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Sounds of the rainforest

Hi everyone! My name is Jen, and I started as a Seasonal Keeper about two months ago in the Primate Department with the orangutans! I’ve always had a love and passion for great apes – I started my career working with macaques, and then chimpanzees, and now orangutans. One of the aspects of taking care of great apes that interests me the most is their behavior.

The scientific study of animal behavior is known as ethology. But rather than bore you all with a science lesson and a bunch of jargon, I’m here to talk to you all about orangutan vocalizations! Vocalizations that animals make are a crucial aspect of identifying and understanding an animal’s behavioral state. Just like people, orangutans express their emotions via body language, facial expressions, and vocalizations. Coming from a background of working with chimpanzees, I was used to hearing the sounds they make and understanding when one of them was angry, upset, excited, or calm. But not all great apes are the same! They share many of the same behavioral traits, but also have several differences as well.

One of the first calls I heard one of our adult females, Miri, make is a gorkum, when a loud truck was nearby while she was on habitat. This vocalization sounds like a low rumble. I learned she expressed her disturbance/annoyance at the vehicle by making this sound while hiding under one of the climbers. Along with vocalizations, you can also observe body language to get a clearer picture of how an animal is feeling or responding to a situation.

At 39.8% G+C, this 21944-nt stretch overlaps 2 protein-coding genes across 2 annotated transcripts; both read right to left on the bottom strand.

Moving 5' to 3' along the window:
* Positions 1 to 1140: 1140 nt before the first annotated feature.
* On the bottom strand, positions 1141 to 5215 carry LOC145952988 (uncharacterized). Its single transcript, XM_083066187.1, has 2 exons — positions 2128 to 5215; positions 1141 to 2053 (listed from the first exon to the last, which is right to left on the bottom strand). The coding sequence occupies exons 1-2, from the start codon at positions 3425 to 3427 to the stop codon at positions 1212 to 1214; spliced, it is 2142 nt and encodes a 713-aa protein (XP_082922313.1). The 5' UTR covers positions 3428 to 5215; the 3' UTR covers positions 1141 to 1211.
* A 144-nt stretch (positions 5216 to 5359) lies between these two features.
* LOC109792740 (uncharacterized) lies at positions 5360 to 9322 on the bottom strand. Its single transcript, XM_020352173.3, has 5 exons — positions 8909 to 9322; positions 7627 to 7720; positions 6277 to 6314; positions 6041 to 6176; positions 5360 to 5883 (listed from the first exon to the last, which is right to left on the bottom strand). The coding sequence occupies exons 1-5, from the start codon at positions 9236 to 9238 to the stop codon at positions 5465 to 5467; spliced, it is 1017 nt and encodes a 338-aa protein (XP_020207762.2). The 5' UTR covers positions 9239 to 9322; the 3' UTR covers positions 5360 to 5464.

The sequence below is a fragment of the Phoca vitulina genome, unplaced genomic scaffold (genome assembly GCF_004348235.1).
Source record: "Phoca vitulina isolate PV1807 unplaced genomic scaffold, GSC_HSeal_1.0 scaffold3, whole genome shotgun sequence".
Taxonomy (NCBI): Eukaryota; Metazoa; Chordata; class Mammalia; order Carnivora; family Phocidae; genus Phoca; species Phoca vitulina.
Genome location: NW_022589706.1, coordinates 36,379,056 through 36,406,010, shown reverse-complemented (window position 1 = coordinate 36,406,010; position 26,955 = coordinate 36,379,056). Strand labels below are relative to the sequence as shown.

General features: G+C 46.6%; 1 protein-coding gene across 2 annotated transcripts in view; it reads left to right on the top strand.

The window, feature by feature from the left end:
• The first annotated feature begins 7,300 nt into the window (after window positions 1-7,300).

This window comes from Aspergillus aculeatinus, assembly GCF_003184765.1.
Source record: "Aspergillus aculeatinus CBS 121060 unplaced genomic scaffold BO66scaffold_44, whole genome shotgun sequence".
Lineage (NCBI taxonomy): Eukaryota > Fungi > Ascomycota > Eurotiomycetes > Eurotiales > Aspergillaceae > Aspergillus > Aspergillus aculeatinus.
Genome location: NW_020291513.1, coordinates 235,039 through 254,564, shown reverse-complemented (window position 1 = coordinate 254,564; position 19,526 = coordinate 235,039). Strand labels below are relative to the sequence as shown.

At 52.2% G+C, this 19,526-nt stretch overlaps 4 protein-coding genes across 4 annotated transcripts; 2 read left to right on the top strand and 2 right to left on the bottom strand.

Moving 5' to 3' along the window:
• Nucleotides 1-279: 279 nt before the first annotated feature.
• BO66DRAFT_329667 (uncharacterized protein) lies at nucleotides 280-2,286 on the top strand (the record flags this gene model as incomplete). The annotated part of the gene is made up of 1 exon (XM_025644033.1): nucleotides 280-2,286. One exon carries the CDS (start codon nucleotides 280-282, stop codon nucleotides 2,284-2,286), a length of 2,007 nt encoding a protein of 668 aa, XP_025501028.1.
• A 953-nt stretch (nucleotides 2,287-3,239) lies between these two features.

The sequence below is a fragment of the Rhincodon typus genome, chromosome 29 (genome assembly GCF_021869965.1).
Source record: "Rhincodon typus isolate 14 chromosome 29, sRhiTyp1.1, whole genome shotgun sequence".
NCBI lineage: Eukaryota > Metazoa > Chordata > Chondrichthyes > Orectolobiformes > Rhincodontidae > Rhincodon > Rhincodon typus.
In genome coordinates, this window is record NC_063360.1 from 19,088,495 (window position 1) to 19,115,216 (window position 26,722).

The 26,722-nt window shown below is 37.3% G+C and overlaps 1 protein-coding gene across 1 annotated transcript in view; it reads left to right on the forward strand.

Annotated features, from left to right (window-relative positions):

Another orangutan vocalization is the kiss squeak, which sounds like a kiss when you purse your lips together. This is usually made in reaction to a threatening stimulus or something that causes anxiety such as a predator or something unfamiliar coming too close. I was cleaning in an area next to one of our groups that consists of Benny, Blaze, and Pongo. I heard a loud kiss squeak coming from Pongo and knew something was upsetting him, so I went over to look and saw a bird had flown into the building! Pelari also was kiss squeaking when a chipmunk was running around in the moat. Vocalizations like these can come in handy for keepers to notify us that something is wrong or out of the ordinary!

My favorite call to listen to is the long call, which is most commonly emitted by flanged males, otherwise known as mature males with large cheek pads. This call starts with a “wooing” noise, gradually getting louder and ends with a bubbling noise. Since orangutans are solitary in the wild, they use this call to attract females for mating or communicate their territory to other males. Their large cheek pads and air sac are used to amplify the sound to carry it far away where a female may be. I can often hear our males Benny and Satu long calling back and forth to one another, as males would in the wild to defend their territory.

Next time you’re passing by the orangutan habitats, be sure to listen in to hear some of the sounds of the redheads of the rainforest!

Jen H.
Seasonal Keeper, Primates

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